The most serious incident occurred six years ago. At the time, a sumo novice died after his fellow wrestlers, acting on the orders of the stable master, beat him with a baseball bat and burnt him with cigarettes.

At the beginning of the year, one of Takahiro Chino's fellow junior wrestlers at the Otake stable decided to quit. "He wasn't tough enough. Sumo isn't for everyone," says stable master Sato, who joined the ranks of the professionals when he was only 15. "Back in my day, everything was much harsher," he adds.

In a bid to ensure that more young hopefuls apply to Japan's sumo stables, a few years ago the Japan Sumo Association lowered the size and weight requirements for newcomers. They must be at least 15 years old, 1.67 meters tall and weigh 67 kilos. It's only thanks to this reform that Chino was considered as a candidate at the Otake stable.

'I Started Eating as Much as I Could'

"It was a typical afternoon in which I had nothing to do," recalls Chino. "I was zapping through the channels and on one of them there was a report that they were looking for wrestlers." At the time, he weighed 63 kilos. "It was two weeks before the application deadline. I started eating as much as I could," he says. To his surprise, he was immediately accepted to the prestigious stable. He adopted the ring name Ginseizan, which, depending on the context, can mean silver, star or mountain.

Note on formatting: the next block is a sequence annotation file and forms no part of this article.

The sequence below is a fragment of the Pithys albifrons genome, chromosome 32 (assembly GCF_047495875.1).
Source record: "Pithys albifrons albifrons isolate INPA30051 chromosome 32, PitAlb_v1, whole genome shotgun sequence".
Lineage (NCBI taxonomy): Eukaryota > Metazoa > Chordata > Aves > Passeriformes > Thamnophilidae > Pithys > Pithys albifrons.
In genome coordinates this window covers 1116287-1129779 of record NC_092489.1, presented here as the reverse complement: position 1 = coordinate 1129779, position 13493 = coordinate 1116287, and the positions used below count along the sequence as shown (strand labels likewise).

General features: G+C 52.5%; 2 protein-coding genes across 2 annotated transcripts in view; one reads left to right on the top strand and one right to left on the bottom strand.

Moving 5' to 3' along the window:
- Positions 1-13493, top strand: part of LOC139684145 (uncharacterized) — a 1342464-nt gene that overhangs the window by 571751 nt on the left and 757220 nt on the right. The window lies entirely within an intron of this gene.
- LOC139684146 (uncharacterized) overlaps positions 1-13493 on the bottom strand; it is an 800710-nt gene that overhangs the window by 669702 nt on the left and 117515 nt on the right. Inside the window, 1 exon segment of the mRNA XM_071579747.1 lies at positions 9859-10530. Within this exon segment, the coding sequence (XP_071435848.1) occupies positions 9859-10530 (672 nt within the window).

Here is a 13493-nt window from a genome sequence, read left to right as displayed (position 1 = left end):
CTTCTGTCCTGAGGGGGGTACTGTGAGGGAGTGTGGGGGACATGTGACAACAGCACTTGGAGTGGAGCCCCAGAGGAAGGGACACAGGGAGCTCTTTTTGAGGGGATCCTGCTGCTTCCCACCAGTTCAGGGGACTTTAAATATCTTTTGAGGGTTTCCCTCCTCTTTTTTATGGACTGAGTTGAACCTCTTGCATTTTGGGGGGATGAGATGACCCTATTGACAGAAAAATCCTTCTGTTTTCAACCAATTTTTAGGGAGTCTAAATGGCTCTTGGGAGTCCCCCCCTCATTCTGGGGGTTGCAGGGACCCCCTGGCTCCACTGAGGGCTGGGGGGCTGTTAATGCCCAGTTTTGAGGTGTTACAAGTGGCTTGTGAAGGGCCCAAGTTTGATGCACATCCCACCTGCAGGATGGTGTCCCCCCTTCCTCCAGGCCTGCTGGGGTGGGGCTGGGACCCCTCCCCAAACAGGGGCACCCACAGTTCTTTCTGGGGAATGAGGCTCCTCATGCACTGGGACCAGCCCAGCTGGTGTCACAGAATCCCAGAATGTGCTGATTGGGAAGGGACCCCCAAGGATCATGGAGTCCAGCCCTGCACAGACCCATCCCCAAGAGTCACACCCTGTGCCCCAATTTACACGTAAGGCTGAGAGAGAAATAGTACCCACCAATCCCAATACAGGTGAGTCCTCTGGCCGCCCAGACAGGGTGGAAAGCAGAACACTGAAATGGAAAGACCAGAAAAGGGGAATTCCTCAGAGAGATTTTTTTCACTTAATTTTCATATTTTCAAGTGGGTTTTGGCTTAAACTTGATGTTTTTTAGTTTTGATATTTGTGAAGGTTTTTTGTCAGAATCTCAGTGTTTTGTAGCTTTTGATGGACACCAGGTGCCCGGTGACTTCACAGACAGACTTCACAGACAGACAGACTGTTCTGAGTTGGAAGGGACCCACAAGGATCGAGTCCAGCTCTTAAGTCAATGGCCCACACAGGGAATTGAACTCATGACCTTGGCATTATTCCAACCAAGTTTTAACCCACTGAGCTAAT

After the training session, Chino's stablemates come out of the bathroom freshly washed. Even in their living room, most of them run around half-naked, wearing only boxer shorts. One of them rolls a flat, round table into the middle of the room and places some cushions on the wooden floor.

They are eating a typical sumo wrestler dish called chankonabe, a protein-rich stew with meat and vegetables, including rice, fish or meatballs. Chino has to cook lunch and dinner for himself and six other wrestlers. Each of them consumes over 10,000 calories every day. That's the equivalent of 10 portions of Wiener schnitzel with French fries.

Before every competition, though, he doesn't cook pork or beef, but rather chicken -- out of superstition. Pigs and cattle stand on four legs, but a chicken only needs two, just like a sumo wrestler.

And what happens if he fails to make a career for himself as a top-notch wrestler? Or if he, like so many sumo novices before him, becomes a diabetic or develops joint problems from the force-feeding? Then he'll move to South America, says Chino, "to a warm country where it's not so expensive."

In any case, both of the most common jobs that failed or stranded sumo wrestlers in Japan end up working would be out of the question: bouncer and soup chef.

Translated from the German by Paul Cohen